Now that you don’t need to train so much, you’ll hopefully have more time on your hands. Here are a few things to mull over while you have your feet up
Wouldn’t it be great if you could eat as much as you liked without it making a difference to your triathlon results?
Sadly it’s not the case but during the off season you can at least afford to kick back and relax a bit. Go ahead and drink that beer you promised yourself and order that takeaway safe in the knowledge that from January onwards you’ll be back on the straight and narrow.
However, make sure you weigh yourself at the end of the summer and then weekly thereafter. Once you’ve put on four or five pounds of weight, it’s time to hold back on the snacks and start training a bit more. You don’t want to leave yourself a mountain to climb afterwards.
October, November and December are the best months for bagging triathlon bargains. For instance, bike shops often sell their 2015 bikes for up to a third less than the July prices. This is because the 2016 models arrive in the spring and they need to flog their old stock first.
In some cases the 2016 models are different, but often they are exactly the same bikes in different colours. The same applies to second-hand gear on websites such as eBay.
Season specific items like carbon wheels and wetsuits can be found at mouth-watering prices in the bleak winter months. So rather than wait until the spring, now is the ideal time to break out your wallet.
Enter races now
If you’re planning on an exciting season in 2016, you need to start entering events now. Many of the biggest and best races sell out extremely quickly, sometimes in less than an hour such as Challenge Roth, Ironman 70.3 UK and The Outlaw.
And it’s not just the big long-distance events that fill up quickly. Plan ahead so you’re not left with a handful of inconvenient races to choose from. Another good reason to enter events early is that it gives you a sense of focus and fear that will motivate you to get out of the door when it’s cold, dark and wet.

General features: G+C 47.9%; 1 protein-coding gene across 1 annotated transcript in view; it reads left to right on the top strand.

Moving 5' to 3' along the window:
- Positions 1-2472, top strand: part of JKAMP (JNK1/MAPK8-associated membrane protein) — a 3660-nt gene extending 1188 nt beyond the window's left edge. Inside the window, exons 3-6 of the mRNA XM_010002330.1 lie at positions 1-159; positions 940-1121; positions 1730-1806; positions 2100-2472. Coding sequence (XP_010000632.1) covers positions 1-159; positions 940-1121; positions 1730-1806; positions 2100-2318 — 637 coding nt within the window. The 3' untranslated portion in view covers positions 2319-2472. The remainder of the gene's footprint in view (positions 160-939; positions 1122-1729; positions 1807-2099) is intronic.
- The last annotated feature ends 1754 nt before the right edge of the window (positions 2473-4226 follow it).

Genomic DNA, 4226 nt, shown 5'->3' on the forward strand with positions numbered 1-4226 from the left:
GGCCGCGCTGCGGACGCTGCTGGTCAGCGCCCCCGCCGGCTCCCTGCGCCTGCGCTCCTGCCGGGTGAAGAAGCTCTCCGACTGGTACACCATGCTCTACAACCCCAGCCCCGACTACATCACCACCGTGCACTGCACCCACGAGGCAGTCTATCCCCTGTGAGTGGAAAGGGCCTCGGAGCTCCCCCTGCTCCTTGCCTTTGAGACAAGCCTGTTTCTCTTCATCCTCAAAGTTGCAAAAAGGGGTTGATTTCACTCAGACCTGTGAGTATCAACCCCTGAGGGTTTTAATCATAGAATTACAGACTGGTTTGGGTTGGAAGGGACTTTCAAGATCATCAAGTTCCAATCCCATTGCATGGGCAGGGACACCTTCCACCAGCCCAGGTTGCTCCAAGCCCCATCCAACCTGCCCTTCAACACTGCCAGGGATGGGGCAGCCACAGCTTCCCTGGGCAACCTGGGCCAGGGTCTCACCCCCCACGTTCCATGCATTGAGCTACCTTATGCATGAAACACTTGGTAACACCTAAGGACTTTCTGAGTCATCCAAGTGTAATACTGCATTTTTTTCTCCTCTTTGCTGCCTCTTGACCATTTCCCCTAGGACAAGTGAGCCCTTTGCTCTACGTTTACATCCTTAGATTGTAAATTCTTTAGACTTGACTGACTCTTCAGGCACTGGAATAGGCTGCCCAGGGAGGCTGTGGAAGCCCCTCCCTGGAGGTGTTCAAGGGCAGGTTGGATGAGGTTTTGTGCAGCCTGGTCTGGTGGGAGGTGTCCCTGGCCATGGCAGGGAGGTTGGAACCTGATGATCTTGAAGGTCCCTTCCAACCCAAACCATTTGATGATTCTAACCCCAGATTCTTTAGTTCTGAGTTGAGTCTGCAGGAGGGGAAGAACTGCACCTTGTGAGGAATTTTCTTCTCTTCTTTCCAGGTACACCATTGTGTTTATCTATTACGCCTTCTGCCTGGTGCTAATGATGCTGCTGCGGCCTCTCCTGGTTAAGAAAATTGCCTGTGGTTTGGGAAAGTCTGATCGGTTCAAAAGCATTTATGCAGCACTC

How to motivate yourself again
It can be hard to get back into the swing of things and by the time December looms into view you might find your old sense of motivation has deserted you. During this period the key word is momentum.
The more momentum you pick up, the easier it gets. So on day one when you’re feeling a bit heavy and unfit, you have zero training momentum.
You feel as if you have nothing behind you and six months of training ahead of you. If you can get through one week of training, you’ll have seven days of momentum under your belt.
Once you’ve successfully trained for a few weeks you’ll start to feel you’ve achieved something. Focus on one week at a time and eventually your training momentum will start carrying you forward all on its own.
Think about how many hours you’re willing to dedicate to your training next season. It’s important to get this right, as it has a knock-on effect on other areas of your life.
It can be tempting to think more is better but it’s not always the case. Many triathletes are balancing a career, studies, a family and friendships, and it is important to allow yourself time and energy to enjoy these things.
Set yourself a realistic training limit based on your available free time and what you want to achieve. For example, this might be an average of six hours training per week. Then stick to it and don’t feel bad that you’re not doing more.